The Eurocrisis and China

Three different glances about the recent visit of the Chinese Premier Wen Jiabao to Europe


The Greek debt crisis and China: China Daily.[i]

The author, Professor John Ross, focuses on the following:

China became part of the discussion on how to resolve Greece’s debt crisis. A considerable impact of the visit took place in Germany, where a contract worth $15 billion was signed. On the other hand, it was in Hungary where the Chinese Premier announced that “…it would include that country in its international bond purchases…” Finally, in Britain, David Cameron wasted time trying to lecture China on human rights, while $2 billion trade agreements were signed.

Professor Ross adds that there are two aspects to the aftermath of the visit. The first one is about the economic relations between China and Europe. The second one is about the specific Chinese’s problems regarding its exposure to the crisis of Greece.

The latter is, however, a very important issue that needs to be carefully analyzed. It is necessary to realize that the present bailout packages are not going to work, so finally Greece will have to partially default on its debt.

Finally, John Ross emphasizes in the experience that the China’s economic policy makers have when it comes to calculate the benefits of participation in a scheme to postpone Greece’s default outweighs the financial cost. Anyway, “… that calculation needs to be made on the assumption of an eventual, at least partial, Greek default”.

Wen Jiabao’s European Tour Focuses on Greater Cooperation, Business Opportunities: China Briefing. [ii]

During the meetings with three European countries (Hungary, Germany and the United Kingdom), Wen stressed greater cooperation with each one of them, and signed multiple agreements in the matter of business and cooperation.

 “Hungary: China interested in state bonds and ownership in Hungarian companies.”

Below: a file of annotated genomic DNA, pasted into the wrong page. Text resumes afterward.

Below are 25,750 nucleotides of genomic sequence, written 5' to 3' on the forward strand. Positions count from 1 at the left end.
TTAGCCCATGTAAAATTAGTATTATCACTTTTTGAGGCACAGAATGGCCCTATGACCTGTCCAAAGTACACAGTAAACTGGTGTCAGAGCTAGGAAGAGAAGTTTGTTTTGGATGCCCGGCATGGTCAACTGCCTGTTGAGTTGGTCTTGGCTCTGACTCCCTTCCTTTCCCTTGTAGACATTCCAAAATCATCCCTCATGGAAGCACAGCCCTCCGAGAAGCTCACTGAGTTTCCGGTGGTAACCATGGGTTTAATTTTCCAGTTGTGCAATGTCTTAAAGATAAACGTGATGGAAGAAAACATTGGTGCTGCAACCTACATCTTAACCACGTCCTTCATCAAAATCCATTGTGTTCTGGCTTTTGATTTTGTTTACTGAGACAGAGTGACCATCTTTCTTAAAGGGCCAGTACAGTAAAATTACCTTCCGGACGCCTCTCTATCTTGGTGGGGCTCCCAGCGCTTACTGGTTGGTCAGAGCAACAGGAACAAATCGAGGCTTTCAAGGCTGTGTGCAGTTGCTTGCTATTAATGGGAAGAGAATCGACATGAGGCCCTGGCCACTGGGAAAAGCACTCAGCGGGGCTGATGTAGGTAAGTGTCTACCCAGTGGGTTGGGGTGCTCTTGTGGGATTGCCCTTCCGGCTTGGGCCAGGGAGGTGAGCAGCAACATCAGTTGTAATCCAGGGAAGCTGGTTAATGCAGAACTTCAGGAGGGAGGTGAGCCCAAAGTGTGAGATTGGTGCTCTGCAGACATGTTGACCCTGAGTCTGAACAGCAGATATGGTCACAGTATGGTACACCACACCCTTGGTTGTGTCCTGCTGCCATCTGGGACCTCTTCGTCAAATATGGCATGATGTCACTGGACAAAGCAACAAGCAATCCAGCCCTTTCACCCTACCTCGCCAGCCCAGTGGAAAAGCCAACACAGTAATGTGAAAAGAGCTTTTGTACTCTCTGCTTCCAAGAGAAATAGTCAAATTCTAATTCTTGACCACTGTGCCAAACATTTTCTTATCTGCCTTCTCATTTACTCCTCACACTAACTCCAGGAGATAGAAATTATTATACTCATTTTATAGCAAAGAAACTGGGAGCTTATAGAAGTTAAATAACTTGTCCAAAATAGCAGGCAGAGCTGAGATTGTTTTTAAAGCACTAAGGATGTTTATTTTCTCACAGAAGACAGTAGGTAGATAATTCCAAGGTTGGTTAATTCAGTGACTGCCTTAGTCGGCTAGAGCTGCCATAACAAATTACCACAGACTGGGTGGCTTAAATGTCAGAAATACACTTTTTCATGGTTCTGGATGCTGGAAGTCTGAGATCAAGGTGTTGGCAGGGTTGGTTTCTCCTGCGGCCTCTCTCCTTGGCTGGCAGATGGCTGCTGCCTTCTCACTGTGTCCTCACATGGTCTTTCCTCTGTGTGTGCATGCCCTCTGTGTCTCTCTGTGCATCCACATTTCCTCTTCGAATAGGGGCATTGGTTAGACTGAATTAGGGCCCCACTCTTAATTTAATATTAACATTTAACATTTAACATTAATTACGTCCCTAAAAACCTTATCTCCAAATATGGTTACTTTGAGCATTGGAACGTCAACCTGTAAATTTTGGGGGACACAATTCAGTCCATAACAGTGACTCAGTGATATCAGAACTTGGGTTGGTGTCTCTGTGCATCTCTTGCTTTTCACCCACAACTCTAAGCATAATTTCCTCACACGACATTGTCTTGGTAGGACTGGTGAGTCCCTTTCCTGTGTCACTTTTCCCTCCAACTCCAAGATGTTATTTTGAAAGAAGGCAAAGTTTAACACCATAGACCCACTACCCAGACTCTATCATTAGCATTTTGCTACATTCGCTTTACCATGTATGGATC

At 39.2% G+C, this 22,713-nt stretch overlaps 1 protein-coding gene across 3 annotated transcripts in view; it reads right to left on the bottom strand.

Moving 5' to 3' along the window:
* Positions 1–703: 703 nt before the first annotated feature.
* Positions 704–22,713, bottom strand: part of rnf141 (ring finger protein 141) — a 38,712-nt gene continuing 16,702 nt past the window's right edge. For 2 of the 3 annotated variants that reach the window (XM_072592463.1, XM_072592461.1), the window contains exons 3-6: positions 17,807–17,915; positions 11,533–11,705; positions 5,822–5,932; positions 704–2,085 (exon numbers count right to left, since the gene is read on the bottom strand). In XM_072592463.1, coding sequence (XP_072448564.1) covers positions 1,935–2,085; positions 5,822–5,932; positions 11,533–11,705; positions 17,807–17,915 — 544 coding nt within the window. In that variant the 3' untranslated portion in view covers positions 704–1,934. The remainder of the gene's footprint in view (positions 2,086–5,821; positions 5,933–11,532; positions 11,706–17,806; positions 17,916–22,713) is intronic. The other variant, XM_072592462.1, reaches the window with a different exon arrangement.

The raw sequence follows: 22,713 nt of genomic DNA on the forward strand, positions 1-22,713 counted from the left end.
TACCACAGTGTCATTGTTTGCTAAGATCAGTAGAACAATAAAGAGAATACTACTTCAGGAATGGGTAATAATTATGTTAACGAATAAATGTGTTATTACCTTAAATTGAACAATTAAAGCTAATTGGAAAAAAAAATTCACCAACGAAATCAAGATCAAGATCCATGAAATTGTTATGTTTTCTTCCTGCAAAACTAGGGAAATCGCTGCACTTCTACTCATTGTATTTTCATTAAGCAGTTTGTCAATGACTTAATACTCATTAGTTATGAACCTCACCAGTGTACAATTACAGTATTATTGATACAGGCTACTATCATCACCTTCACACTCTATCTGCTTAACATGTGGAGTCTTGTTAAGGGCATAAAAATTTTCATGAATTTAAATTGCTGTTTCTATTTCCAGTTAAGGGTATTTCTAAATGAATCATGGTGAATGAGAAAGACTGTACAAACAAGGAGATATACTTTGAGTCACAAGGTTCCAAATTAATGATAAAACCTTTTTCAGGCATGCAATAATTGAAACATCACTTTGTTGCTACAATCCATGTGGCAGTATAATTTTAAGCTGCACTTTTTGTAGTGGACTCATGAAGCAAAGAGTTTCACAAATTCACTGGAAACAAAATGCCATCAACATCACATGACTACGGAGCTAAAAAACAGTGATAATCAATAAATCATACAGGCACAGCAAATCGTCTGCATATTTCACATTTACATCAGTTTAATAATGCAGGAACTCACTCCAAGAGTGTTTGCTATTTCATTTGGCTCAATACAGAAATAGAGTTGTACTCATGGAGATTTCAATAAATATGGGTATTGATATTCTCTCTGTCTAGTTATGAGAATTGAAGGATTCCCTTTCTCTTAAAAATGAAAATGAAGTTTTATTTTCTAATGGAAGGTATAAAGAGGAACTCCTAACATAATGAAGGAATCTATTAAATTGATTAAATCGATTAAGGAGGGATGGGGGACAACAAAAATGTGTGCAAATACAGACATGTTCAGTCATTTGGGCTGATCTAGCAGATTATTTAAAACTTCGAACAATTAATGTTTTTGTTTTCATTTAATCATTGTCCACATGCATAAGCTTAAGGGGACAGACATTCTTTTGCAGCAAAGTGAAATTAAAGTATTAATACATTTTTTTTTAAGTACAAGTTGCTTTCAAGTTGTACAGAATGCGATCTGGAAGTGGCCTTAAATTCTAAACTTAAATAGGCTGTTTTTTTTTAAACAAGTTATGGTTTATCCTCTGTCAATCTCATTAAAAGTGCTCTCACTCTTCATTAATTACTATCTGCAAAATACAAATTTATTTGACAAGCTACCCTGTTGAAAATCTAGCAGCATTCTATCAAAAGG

24 years have passed since the last premier visited this land, so, now after those 24 years China showed a particular interest in investments related with the transport and the logistic sector.

A total of 12 agreements were signed between the two countries, which includes: two Memorandums of Understanding on aerial, naval and rail commerce, and three cooperation deals on logistics development. It is good to mention that China is also interested in buying ownership in some troubled Hungarian transport companies, such as: Malév (the Hungarian national airline) and the state rail firm MAV.

“Germany: Business contracts worth over US$15 billion signed to boost trade.”

China and Germany expressed their intention and determination to increase their annual bilateral trade volume in a significant level during the next five years. Last year the total bilateral trade volume was US$187.1 billion (38.5% surge from 2009), the German Chancellor, Angela Merkel, hopes the trade figure between China and its country will reach US$284 billion by 2015. On the other hand, Wen, anticipated the trade volume can even double over the next five years.

In the present time, China is Germany’s third largest trading partner (after France and the Netherlands), being the no. 1 importer to Germany and the seventh biggest buyer of German exports last year.

“The United Kingdom: Wen stresses common interests and pictures a free and democratic China.”